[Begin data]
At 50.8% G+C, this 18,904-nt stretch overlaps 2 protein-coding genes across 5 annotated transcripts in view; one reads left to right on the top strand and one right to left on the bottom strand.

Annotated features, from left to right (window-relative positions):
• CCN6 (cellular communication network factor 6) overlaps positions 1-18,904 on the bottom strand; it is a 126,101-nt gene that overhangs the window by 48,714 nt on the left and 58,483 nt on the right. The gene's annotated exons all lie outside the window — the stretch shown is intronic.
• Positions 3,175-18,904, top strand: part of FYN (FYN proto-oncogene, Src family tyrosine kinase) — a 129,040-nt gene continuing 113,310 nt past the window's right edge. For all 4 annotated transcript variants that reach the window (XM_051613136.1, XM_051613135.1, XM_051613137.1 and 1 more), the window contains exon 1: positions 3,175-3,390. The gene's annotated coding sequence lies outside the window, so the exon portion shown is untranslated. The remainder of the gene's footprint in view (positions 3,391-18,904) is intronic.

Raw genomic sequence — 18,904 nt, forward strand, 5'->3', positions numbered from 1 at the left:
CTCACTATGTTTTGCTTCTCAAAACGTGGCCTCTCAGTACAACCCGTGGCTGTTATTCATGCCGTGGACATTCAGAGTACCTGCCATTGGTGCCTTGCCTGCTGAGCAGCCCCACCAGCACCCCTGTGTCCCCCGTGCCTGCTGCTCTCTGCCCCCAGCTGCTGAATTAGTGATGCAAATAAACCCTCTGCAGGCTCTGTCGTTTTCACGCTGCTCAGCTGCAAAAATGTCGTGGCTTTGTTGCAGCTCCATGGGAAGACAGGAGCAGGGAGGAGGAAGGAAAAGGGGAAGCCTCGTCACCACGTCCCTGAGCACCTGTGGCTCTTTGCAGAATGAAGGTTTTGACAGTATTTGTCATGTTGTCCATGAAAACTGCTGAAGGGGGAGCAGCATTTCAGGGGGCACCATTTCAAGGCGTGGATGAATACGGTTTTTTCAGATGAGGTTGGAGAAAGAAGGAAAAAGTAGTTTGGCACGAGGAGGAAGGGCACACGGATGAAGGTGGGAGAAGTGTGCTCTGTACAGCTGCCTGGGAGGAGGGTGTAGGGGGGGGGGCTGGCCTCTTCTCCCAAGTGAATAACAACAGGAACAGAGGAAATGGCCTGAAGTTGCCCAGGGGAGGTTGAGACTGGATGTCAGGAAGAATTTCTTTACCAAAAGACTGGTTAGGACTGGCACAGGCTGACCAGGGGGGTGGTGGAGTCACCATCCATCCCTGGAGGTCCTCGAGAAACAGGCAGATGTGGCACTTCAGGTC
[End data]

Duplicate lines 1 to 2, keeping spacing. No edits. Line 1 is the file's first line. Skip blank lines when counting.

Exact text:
At 50.8% G+C, this 18,904-nt stretch overlaps 2 protein-coding genes across 5 annotated transcripts in view; one reads left to right on the top strand and one right to left on the bottom strand.

Annotated features, from left to right (window-relative positions):